12th Global Fraud Survey
Growing Beyond: a place for integrity

Regional insights: China

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Chinese authorities have announced a further crackdown on domestic bribery and corruption.

Over the last decade, China has experienced unparalleled economic growth.

While growth rates may be slowing in 2012 compared to recent years, increasing incomes and the rising purchasing power of ordinary citizens will continue to prove China attractive to international investors.

However, these investment opportunities are not without risk.

China has been featured in the media for a string of high-profile financial frauds involving recently listed Chinese companies on US and other overseas exchanges. The prevalence of state ownership, high levels of bureaucracy, and at times seeming inconsistencies in the application of laws or regulations, also create heightened corruption compliance challenges.

Sustaining rapid growth will mean increasing the focus on these risks since bribery, corruption and fraud create market inefficiencies and hamper the development of broad-based economic development.

Even the existence of such concerns make it more difficult for Chinese companies to access leading market practice through tie-ups with Western companies recently sensitized to ABAC risk. They also make it harder for Chinese companies to list abroad or complete foreign acquisitions.

Partly in recognition of the danger this poses to economic growth, the Chinese leadership has continued to make the fight against bribery and corruption a high priority. China's President, Hu Jintao, warned at the CPC Anniversary Gathering last year that the fight against corruption "is crucial in gaining popular support for the Communist Party and ensuring its very survival."

Be aware of local enforcement trends

Combined with President Hu's statement, Chinese authorities have announced a further crackdown on domestic bribery and corruption and have reinforced this message with a number of high-profile prosecutions and legislative changes.

In 2011, China passed the Eighth Amendment to the Criminal Law of the People's Republic of China, which criminalizes for the first time under Chinese law, the payments of bribes to foreign government officials. Like the FCPA, this applies to all Chinese citizens, all persons located in the China and all companies organized under Chinese law.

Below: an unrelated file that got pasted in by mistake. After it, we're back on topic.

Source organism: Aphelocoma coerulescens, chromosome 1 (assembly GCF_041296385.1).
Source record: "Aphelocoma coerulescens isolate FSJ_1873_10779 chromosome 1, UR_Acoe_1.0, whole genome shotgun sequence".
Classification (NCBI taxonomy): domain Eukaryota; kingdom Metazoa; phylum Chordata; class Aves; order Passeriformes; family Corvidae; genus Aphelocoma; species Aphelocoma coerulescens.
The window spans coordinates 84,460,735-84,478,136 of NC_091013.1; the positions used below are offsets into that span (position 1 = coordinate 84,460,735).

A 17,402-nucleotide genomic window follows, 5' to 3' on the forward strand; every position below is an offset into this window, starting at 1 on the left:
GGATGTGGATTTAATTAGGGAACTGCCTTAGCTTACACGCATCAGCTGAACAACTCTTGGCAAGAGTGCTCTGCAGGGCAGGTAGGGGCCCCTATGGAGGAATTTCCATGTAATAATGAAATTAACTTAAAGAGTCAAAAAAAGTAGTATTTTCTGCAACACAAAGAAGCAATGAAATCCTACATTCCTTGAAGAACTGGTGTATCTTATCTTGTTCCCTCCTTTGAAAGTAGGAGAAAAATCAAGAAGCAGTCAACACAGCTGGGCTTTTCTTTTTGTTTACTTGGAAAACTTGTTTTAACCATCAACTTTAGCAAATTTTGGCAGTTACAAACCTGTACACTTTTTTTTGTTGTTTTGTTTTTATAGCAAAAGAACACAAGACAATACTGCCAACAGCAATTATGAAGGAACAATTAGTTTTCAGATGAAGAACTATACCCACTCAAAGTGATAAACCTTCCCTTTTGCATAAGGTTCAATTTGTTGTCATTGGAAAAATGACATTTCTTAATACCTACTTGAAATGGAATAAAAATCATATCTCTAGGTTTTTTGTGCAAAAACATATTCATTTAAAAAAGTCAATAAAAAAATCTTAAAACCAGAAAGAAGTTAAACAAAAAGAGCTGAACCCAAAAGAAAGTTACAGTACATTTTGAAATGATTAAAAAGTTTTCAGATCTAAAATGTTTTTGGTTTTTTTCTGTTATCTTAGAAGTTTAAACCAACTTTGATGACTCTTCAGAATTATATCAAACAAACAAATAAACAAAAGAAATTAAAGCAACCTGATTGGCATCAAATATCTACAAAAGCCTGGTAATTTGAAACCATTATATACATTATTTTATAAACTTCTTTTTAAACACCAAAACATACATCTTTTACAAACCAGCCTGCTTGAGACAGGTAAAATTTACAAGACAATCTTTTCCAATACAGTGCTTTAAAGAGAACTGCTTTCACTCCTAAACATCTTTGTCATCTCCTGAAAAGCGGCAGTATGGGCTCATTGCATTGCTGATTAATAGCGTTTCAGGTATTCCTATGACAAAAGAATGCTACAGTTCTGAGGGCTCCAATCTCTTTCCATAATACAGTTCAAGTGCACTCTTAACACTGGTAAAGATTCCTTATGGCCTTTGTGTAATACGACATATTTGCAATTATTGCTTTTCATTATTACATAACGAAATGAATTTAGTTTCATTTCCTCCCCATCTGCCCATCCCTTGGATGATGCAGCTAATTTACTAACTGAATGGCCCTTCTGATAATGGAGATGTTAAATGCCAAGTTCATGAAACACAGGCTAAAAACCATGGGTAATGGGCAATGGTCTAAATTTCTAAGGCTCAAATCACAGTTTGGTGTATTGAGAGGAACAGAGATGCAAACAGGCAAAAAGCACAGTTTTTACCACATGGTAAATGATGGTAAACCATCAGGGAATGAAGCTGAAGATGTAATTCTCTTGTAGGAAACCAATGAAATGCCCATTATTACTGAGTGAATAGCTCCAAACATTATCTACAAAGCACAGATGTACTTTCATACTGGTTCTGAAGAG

In 2012, China's Supreme People's Procuratorate announced that provincial-level databases listing individuals and companies found guilty of bribery offenses would be integrated into a nationwide record. If implemented effectively, this could prove to be a powerful tool in assessing in-country third-party risks.

Chinese authorities are taking local enforcement seriously and this view is reflected in the results from our respondents. Those interviewed in China are almost twice as likely to think that local regulators are willing and effective at prosecuting corruption as the global average.

President Hu's statement and local enforcement actions further reflect this. The Administration of Industry and Commerce has investigated more than 30,000 business-to-business corruption cases in the last five years, according to a report released during a 2011 Financial Procuratorial Forum.

The Chinese Police have investigated a further 6,500 national corruption cases over the same period, according to the Ministry of Public Security.

Risks to be aware of include:

  • Imaging software being used to copy the official company chop for reuse in false documentation
  • Spreadsheets preloaded with official bank logos and letterhead where users simply enter the transactions and balances they want
  • Large quantities of "refurbished" official tax invoices available online, where the amounts and vendor details have been erased
  • Internet sites offering point-of-sale credit card machines that can be used to produce card slips as proof of transactions without transmitting the transaction details to the bank

Where appropriate, organizations should also consider:

  • Benchmarking acquisition costs or disposal amounts against similar deals
  • Independently assessing the business rationale for a sample of high-value or high-volume transactions, such as consulting fees or subsistence expenses
  • Conducting follow-up inquiries and/or site visits to major customers and suppliers to verify the amounts, signatories and authorizations on the relevant documentation


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